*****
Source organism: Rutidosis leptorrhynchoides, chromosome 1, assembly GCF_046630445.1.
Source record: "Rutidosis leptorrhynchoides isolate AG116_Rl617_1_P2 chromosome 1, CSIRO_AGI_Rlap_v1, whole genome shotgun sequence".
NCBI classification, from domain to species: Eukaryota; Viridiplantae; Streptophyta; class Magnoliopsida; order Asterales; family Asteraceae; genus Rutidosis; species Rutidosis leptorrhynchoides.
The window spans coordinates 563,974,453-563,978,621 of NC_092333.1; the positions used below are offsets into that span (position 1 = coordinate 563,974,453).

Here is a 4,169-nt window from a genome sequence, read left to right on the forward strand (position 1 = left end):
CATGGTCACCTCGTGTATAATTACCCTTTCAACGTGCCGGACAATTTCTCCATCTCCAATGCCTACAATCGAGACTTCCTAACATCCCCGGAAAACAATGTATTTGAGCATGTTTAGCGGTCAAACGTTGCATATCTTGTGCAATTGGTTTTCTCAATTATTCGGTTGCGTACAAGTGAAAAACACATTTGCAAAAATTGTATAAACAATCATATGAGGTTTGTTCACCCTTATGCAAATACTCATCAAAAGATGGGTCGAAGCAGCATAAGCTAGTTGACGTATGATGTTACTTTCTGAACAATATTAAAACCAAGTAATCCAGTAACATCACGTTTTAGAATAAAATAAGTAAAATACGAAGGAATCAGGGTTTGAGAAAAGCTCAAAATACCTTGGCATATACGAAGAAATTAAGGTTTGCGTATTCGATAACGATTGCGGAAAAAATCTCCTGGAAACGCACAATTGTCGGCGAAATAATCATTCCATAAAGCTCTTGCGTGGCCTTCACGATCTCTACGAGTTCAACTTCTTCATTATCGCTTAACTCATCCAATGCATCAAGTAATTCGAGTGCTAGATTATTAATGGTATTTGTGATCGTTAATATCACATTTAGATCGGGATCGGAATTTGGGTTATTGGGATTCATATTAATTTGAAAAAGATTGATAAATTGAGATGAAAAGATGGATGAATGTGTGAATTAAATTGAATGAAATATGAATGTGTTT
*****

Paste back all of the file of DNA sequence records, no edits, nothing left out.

Source organism: Rutidosis leptorrhynchoides, chromosome 1, assembly GCF_046630445.1.
Source record: "Rutidosis leptorrhynchoides isolate AG116_Rl617_1_P2 chromosome 1, CSIRO_AGI_Rlap_v1, whole genome shotgun sequence".
NCBI classification, from domain to species: Eukaryota; Viridiplantae; Streptophyta; class Magnoliopsida; order Asterales; family Asteraceae; genus Rutidosis; species Rutidosis leptorrhynchoides.
The window spans coordinates 563,974,453-563,978,621 of NC_092333.1; the positions used below are offsets into that span (position 1 = coordinate 563,974,453).

Here is a 4,169-nt window from a genome sequence, read left to right on the forward strand (position 1 = left end):
CATGGTCACCTCGTGTATAATTACCCTTTCAACGTGCCGGACAATTTCTCCATCTCCAATGCCTACAATCGAGACTTCCTAACATCCCCGGAAAACAATGTATTTGAGCATGTTTAGCGGTCAAACGTTGCATATCTTGTGCAATTGGTTTTCTCAATTATTCGGTTGCGTACAAGTGAAAAACACATTTGCAAAAATTGTATAAACAATCATATGAGGTTTGTTCACCCTTATGCAAATACTCATCAAAAGATGGGTCGAAGCAGCATAAGCTAGTTGACGTATGATGTTACTTTCTGAACAATATTAAAACCAAGTAATCCAGTAACATCACGTTTTAGAATAAAATAAGTAAAATACGAAGGAATCAGGGTTTGAGAAAAGCTCAAAATACCTTGGCATATACGAAGAAATTAAGGTTTGCGTATTCGATAACGATTGCGGAAAAAATCTCCTGGAAACGCACAATTGTCGGCGAAATAATCATTCCATAAAGCTCTTGCGTGGCCTTCACGATCTCTACGAGTTCAACTTCTTCATTATCGCTTAACTCATCCAATGCATCAAGTAATTCGAGTGCTAGATTATTAATGGTATTTGTGATCGTTAATATCACATTTAGATCGGGATCGGAATTTGGGTTATTGGGATTCATATTAATTTGAAAAAGATTGATAAATTGAGATGAAAAGATGGATGAATGTGTGAATTAAATTGAATGAAATATGAATGTGTTT